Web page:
Don’t aim. Execute

Zefram Cochrane is the first human to create a warp drive. In doing so, his first warp speed flight got the attention of a passing Vulcan scout ship that made first contact with humans. The rest is Star Trek history.

Classic Roddenberry. A lesson is always buried in there somewhere. The aim wasn’t first contact but by executing properly that was the outcome.

Business is no different — non-fiction business that is.

During the heady days of the dotcom era, companies aimed for large funding rounds and IPOs. Those seemed to be the goal. Worry about the business fundamentals after was the mantra. We all know how that turned out.

Building a great business means the team needs to be executing on all levels. Product has found its market fit. Sales are pulling in customers. Marketing has honed its brand proposition. Customers are happy and growing. Conversion is high. Retention is high. Employees have found their groove.

The outcome of this could be funding or it could be an acquisition or it simply could be a great and growing business. Those are outcomes of the work. Those outcomes open possibilities.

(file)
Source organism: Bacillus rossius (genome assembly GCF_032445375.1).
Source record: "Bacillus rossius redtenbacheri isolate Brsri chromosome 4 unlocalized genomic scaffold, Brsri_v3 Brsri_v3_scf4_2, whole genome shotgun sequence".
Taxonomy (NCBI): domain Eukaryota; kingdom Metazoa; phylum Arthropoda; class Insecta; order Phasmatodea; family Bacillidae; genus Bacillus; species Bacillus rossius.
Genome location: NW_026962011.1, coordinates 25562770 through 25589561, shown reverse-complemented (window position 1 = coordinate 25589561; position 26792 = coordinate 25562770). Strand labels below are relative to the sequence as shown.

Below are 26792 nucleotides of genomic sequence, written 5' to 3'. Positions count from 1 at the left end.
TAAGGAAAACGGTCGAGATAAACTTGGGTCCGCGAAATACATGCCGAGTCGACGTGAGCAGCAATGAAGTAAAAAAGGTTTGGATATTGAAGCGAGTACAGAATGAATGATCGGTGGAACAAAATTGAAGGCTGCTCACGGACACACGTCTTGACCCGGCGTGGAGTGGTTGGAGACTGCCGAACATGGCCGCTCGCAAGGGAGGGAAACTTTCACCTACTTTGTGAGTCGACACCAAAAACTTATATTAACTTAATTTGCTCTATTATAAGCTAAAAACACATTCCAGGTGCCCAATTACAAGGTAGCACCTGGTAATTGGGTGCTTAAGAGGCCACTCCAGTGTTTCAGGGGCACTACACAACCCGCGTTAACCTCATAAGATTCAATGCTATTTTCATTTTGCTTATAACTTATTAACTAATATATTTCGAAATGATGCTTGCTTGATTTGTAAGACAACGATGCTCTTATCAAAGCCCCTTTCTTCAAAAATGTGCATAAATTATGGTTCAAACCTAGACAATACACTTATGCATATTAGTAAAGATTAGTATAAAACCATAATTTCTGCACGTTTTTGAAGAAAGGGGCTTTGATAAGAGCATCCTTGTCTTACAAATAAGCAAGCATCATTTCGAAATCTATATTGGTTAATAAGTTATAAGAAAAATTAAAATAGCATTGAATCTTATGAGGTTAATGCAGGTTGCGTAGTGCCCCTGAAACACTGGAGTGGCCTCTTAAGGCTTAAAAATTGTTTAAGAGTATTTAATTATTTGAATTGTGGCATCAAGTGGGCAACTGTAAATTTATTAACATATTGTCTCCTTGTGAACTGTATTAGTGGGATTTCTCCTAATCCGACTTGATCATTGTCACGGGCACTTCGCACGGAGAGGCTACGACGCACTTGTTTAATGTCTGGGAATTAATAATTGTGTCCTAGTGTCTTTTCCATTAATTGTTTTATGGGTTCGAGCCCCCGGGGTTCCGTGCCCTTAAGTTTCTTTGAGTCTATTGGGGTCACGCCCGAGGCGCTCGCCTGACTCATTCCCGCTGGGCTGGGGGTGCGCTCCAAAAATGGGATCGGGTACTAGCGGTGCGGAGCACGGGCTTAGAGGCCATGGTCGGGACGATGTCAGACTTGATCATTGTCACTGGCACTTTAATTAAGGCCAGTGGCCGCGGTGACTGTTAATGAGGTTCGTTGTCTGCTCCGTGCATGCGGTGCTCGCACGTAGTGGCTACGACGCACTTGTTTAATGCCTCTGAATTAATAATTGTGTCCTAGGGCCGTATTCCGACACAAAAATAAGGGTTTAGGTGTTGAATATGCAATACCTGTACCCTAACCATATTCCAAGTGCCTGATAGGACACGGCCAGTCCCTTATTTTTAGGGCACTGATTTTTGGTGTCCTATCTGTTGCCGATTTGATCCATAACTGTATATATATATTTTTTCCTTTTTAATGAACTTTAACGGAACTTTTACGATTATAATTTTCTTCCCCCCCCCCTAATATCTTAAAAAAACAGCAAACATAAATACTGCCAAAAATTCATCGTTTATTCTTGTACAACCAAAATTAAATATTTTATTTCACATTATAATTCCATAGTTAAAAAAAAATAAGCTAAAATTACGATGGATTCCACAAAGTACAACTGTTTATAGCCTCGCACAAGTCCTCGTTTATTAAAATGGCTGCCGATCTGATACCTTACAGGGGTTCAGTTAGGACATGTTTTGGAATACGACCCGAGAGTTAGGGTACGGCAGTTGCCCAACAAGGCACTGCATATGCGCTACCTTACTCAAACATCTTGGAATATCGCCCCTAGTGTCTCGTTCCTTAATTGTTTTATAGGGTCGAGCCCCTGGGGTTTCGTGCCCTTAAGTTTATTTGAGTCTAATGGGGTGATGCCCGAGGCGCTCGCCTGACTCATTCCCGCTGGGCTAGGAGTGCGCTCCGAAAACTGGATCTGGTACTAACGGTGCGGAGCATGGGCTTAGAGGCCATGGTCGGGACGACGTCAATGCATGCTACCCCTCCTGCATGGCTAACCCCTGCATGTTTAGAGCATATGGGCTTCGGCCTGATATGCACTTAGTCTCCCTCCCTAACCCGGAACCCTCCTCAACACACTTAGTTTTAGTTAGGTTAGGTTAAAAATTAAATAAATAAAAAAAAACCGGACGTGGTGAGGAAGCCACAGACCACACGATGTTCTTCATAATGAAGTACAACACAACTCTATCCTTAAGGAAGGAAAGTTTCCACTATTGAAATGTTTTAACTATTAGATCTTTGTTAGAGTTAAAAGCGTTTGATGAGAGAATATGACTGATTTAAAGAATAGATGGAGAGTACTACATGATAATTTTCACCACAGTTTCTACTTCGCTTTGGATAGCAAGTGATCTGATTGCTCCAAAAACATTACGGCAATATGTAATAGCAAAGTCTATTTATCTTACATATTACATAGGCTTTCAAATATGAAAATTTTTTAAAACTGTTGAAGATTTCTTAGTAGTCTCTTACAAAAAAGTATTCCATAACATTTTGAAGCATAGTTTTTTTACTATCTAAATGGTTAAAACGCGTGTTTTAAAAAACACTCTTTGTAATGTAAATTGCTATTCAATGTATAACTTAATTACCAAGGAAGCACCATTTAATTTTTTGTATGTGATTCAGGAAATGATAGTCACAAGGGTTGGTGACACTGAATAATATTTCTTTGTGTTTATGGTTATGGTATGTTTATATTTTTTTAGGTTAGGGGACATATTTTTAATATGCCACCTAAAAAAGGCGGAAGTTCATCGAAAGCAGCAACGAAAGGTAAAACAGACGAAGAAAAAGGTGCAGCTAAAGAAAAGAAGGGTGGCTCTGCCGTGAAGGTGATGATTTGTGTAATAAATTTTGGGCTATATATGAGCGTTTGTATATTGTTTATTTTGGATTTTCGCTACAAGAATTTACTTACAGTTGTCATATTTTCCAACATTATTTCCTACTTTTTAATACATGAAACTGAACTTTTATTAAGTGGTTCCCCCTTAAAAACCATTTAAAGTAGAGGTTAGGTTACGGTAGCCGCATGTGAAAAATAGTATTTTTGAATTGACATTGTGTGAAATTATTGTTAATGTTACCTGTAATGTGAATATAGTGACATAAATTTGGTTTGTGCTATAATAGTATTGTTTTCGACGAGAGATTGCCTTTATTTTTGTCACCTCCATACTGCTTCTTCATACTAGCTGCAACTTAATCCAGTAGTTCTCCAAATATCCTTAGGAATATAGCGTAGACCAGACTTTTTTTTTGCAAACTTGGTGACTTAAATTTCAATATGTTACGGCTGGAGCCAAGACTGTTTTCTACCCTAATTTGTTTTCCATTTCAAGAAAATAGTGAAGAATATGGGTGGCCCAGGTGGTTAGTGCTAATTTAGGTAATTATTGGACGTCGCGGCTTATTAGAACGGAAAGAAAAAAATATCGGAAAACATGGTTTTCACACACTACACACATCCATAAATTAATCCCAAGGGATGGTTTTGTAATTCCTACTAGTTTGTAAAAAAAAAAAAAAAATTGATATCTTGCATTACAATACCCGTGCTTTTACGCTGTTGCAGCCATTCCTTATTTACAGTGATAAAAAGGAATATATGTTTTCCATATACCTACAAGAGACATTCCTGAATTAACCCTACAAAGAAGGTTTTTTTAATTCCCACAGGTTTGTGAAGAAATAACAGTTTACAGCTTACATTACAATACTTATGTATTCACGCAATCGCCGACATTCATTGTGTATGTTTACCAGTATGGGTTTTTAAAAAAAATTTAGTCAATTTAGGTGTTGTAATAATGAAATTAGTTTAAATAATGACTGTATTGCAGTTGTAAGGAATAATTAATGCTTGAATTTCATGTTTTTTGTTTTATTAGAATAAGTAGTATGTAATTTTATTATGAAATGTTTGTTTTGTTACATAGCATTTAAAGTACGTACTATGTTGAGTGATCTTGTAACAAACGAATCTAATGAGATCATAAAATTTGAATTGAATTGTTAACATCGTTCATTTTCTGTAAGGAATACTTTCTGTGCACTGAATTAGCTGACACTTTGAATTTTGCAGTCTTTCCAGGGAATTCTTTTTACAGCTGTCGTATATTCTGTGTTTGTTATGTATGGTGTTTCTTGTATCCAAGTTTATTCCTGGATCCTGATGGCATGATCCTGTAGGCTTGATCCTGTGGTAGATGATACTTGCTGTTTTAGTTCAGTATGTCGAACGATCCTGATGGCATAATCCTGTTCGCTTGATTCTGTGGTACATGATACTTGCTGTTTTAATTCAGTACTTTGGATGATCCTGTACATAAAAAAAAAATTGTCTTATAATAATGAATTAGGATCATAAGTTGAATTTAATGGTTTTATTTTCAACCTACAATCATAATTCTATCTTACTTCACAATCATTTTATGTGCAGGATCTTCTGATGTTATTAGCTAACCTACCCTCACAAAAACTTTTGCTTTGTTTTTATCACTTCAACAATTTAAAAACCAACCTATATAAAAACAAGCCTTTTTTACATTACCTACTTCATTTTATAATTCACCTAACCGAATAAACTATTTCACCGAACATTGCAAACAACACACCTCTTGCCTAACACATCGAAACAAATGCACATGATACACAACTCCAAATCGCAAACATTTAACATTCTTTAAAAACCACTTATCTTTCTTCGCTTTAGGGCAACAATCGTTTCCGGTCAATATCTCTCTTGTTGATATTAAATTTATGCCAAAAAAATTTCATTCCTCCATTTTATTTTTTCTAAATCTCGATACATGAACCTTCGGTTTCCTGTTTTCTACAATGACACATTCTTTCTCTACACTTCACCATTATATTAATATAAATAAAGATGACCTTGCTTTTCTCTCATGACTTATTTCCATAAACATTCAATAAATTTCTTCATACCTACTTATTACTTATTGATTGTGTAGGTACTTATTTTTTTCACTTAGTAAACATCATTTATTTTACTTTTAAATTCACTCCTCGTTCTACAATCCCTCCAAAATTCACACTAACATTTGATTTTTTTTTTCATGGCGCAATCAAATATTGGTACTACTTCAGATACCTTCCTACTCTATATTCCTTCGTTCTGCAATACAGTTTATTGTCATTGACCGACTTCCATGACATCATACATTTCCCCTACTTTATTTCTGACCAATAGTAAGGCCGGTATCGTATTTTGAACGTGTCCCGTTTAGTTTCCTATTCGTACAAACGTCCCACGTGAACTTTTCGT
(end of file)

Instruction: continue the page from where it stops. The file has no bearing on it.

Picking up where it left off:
At one of my companies we somehow took aim at a round of funding as a North Star. It crept into the conversation everywhere and all of a sudden it was every single employees first question. We were tripling our key metrics year over year, executing on all fronts yet still the anchor was that we hadn’t closed the round of funding. To the team, we had failed. To the rest of the community and to our current investors, we were executing at an incredibly high level.

We were aiming at something that we had no control over. The only way to control funding is to execute in the business. You can’t simply aim your ship to the moon and hope you get there. If you are off by the slightest amount you will end up in deep space and in deep shit.

Operators know that the collective of the team and the outcome from that team is what propels companies. Focusing on elevating that level opens doors and puts everyone in a position to be discovered.

Execute to get to orbit. Do that and discovery — in whatever form that may be — has a better chance of happening. Nothing is a guarantee other than aiming without executing is an equation for failure.